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Title: A mutant fitness assay identifies bacterial interactions in a model ocean hot spot
Bacteria that assemble in phycospheres surrounding living phytoplankton cells metabolize a substantial proportion of ocean primary productivity. Yet the type and extent of interactions occurring among species that colonize these micron-scale “hot spot” environments are challenging to study. We identified genes that mediate bacterial interactions in phycosphere communities by culturing a transposon mutant library of copiotrophic bacterium Ruegeria pomeroyi DSS-3 with the diatom Thalassiosira pseudonana CCMP1335 as the sole source of organic matter in the presence or absence of other heterotrophic bacterial species. The function of genes having significant effects on R. pomeroyi fitness indicated explicit cell–cell interactions initiated in the multibacterial phycospheres. We found that R. pomeroyi simultaneously competed for shared substrates while increasing reliance on substrates that did not support the other species’ growth. Fitness outcomes also indicated that the bacterium competed for nitrogen in the forms of ammonium and amino acids; obtained purines, pyrimidines, and cofactors via crossfeeding; both initiated and defended antagonistic interactions; and sensed an environment with altered oxygen and superoxide levels. The large genomes characteristic of copiotrophic marine bacteria are hypothesized to enable responses to dynamic ecological challenges occurring at the scale of microns. Here, we discover >200 nonessential genes implicated in the management of fitness costs and benefits of membership in a globally significant bacterial community.  more » « less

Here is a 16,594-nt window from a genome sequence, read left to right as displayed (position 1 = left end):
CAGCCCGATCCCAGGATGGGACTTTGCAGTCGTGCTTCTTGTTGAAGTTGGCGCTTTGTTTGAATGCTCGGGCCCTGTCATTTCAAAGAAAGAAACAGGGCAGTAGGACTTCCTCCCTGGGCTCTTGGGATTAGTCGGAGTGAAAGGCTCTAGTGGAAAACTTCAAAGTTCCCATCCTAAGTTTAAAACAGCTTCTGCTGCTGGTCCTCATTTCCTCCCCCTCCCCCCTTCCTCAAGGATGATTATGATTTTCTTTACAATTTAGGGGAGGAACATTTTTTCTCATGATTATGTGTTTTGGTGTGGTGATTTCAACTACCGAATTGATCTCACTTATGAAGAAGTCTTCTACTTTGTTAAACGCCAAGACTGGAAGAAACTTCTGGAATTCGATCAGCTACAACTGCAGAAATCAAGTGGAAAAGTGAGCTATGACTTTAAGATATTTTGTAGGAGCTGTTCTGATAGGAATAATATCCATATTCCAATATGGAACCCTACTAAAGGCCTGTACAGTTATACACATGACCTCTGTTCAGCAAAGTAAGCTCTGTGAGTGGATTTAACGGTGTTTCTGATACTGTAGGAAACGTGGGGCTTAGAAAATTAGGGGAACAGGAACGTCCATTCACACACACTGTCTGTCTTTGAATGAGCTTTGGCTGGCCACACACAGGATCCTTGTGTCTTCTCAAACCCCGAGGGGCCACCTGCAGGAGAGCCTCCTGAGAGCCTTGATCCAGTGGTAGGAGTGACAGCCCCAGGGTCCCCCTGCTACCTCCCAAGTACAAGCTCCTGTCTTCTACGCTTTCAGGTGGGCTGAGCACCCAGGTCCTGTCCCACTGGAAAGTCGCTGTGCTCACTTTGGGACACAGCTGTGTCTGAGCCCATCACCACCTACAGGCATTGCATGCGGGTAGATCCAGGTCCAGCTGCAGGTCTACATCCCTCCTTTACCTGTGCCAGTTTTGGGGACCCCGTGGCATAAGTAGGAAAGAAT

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Proceedings of the National Academy of Sciences
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National Science Foundation
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